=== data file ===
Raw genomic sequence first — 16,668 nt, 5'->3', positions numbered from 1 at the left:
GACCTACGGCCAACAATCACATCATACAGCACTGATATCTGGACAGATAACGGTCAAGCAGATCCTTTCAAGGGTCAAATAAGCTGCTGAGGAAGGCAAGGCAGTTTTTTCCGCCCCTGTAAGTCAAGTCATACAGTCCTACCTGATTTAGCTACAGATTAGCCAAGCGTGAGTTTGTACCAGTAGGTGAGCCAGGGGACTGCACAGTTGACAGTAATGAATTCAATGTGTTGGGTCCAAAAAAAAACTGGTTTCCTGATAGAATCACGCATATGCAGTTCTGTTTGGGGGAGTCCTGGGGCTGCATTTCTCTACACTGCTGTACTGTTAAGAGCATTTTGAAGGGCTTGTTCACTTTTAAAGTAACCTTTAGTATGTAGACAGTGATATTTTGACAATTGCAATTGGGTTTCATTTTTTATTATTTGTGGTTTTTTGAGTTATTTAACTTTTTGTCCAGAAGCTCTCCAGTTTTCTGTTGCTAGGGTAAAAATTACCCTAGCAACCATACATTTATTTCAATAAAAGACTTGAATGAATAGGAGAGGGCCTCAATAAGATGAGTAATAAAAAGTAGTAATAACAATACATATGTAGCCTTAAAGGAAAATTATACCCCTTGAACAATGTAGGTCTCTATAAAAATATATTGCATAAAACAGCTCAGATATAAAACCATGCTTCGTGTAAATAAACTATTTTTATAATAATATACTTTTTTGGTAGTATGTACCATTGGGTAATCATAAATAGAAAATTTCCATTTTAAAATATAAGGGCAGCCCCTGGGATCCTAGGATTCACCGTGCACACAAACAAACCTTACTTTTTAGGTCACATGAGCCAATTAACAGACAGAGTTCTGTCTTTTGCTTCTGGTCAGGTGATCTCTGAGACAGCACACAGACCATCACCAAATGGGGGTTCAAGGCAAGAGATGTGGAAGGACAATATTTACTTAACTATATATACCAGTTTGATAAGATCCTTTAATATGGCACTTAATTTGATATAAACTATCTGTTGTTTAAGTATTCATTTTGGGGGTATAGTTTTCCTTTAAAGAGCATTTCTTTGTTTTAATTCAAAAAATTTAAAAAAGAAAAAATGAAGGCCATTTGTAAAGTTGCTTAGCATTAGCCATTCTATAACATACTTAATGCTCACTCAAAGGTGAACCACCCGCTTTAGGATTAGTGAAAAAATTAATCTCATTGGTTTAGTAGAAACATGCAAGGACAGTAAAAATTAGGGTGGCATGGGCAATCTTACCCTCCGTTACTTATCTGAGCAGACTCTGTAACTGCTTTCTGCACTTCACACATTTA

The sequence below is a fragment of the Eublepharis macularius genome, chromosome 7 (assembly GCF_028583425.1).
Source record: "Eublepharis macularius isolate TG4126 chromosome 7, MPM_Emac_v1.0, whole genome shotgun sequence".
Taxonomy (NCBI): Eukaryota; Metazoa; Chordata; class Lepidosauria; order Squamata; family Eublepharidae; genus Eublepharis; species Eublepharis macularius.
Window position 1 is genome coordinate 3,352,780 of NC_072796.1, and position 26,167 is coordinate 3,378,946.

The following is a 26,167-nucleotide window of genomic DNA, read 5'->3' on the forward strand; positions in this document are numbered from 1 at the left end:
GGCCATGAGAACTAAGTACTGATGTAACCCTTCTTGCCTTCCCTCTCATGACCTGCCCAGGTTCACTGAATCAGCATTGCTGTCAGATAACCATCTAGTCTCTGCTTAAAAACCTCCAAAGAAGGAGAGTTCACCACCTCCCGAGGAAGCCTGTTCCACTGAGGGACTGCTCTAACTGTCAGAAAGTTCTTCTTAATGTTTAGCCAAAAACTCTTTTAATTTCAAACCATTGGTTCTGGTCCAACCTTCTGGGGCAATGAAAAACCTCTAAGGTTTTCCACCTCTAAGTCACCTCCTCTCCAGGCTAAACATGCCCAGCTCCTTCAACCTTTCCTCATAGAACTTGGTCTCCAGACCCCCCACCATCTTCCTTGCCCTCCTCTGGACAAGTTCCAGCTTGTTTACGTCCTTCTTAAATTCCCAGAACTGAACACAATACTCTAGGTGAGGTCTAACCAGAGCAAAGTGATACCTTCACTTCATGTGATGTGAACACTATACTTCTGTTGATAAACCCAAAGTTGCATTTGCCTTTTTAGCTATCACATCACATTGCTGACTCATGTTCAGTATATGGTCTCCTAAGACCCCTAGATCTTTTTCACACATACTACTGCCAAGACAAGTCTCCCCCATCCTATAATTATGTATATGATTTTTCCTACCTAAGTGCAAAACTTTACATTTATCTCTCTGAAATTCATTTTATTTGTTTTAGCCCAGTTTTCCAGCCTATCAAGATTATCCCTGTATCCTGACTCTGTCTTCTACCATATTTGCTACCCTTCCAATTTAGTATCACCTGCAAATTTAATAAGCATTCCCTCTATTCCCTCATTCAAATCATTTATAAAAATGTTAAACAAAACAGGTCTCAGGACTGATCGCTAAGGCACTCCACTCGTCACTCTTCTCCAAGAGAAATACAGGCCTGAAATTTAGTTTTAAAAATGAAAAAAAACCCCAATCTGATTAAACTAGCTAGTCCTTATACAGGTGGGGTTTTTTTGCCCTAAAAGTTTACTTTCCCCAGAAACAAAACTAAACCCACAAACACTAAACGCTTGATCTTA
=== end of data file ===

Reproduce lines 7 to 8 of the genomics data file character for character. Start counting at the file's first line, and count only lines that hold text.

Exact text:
The following is a 26,167-nucleotide window of genomic DNA, read 5'->3' on the forward strand; positions in this document are numbered from 1 at the left end:
GGCCATGAGAACTAAGTACTGATGTAACCCTTCTTGCCTTCCCTCTCATGACCTGCCCAGGTTCACTGAATCAGCATTGCTGTCAGATAACCATCTAGTCTCTGCTTAAAAACCTCCAAAGAAGGAGAGTTCACCACCTCCCGAGGAAGCCTGTTCCACTGAGGGACTGCTCTAACTGTCAGAAAGTTCTTCTTAATGTTTAGCCAAAAACTCTTTTAATTTCAAACCATTGGTTCTGGTCCAACCTTCTGGGGCAATGAAAAACCTCTAAGGTTTTCCACCTCTAAGTCACCTCCTCTCCAGGCTAAACATGCCCAGCTCCTTCAACCTTTCCTCATAGAACTTGGTCTCCAGACCCCCCACCATCTTCCTTGCCCTCCTCTGGACAAGTTCCAGCTTGTTTACGTCCTTCTTAAATTCCCAGAACTGAACACAATACTCTAGGTGAGGTCTAACCAGAGCAAAGTGATACCTTCACTTCATGTGATGTGAACACTATACTTCTGTTGATAAACCCAAAGTTGCATTTGCCTTTTTAGCTATCACATCACATTGCTGACTCATGTTCAGTATATGGTCTCCTAAGACCCCTAGATCTTTTTCACACATACTACTGCCAAGACAAGTCTCCCCCATCCTATAATTATGTATATGATTTTTCCTACCTAAGTGCAAAACTTTACATTTATCTCTCTGAAATTCATTTTATTTGTTTTAGCCCAGTTTTCCAGCCTATCAAGATTATCCCTGTATCCTGACTCTGTCTTCTACCATATTTGCTACCCTTCCAATTTAGTATCACCTGCAAATTTAATAAGCATTCCCTCTATTCCCTCATTCAAATCATTTATAAAAATGTTAAACAAAACAGGTCTCAGGACTGATCGCTAAGGCACTCCACTCGTCACTCTTCTCCAAGAGAAATACAGGCCTGAAATTTAGTTTTAAAAATGAAAAAAAACCCCAATCTGATTAAACTAGCTAGTCCTTATACAGGTGGGGTTTTTTTGCCCTAAAAGTTTACTTTCCCCAGAAACAAAACTAAACCCACAAACACTAAACGCTTGATCTTA